Critics and Creators

This piece of wisdom popped into my head the other day, "Creators don't write for critics. Critics don't write for creators." I posted it on my Facebook page and got a few comments. The more I thought about it the more I realized the truth and importance of that statement.

My Aunt Karen made a comment about it being true. Since I had been thinking about it I felt like articulating a bit more, so I did.

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Jeff - I was just thinking about how when I write articles about books or movies I don't intend those for the creator at all. I intend them as part of a discussion to learn from for people that either want to appreciate and have a deeper understanding of the work, or for people that want to learn from the work so that they can create their own things. When I write something I don't think about any critics at all. I think about the reader at times, but as the person experiencing the work, not commentating on it. Creators and critics are usually seen as having some sort of dialogue, but really they aren't talking to each other at all.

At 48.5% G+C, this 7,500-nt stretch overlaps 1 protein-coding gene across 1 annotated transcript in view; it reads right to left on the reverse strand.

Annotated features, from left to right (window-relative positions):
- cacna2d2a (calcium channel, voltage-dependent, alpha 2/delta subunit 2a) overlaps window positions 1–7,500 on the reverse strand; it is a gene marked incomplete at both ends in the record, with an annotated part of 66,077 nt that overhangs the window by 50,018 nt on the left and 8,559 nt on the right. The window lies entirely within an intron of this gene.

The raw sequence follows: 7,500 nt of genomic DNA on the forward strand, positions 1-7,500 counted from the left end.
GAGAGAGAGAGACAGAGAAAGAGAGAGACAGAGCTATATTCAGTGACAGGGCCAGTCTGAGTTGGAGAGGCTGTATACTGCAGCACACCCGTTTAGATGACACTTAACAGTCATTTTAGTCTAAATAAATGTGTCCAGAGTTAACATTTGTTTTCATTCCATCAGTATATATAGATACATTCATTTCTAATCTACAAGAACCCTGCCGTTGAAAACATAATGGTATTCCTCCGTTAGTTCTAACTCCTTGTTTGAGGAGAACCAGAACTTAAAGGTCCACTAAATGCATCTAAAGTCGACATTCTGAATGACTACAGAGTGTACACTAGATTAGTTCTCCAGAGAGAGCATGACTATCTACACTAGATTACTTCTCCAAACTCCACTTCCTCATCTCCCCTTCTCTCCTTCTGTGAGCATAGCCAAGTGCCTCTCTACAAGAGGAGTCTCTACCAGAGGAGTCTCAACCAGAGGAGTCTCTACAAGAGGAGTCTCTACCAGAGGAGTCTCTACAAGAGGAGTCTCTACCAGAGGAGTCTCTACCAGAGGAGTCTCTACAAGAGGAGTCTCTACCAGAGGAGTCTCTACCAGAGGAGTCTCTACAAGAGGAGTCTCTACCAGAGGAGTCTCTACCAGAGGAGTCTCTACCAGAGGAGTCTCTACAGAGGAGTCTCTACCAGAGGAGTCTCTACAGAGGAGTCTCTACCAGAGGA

Karen - Yes, I never thought of it before I read your post, but you're right, they're not in any way intended for each other.
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Both the creation and the critique are intended for a third party. This adds a completely different dimension. It's a lot like making comments on Facebook. You're having a conversation, but you're not. It's more like having a conversation by shouting across a crowded room to each other. In that situation the focus often becomes looking the best or winning the conversation, rather than having a conversation.

That's at least part of why these discussions are so aggressive and seem to yield very little that is useful. It's better to realize that you're not in a dialogue. Mike Rowe from the tv show "Dirty Jobs" is the best that I know of at handling trolls, attackers, and haters. His skill with words helps, but also his focus on addressing the unconverted. There are certain people that will hold their position no matter what. Then there are others that are open to new ideas. Those are the people you're talking to.

Whether you are a creator or a critic, or both, this is a good thing to keep in mind.


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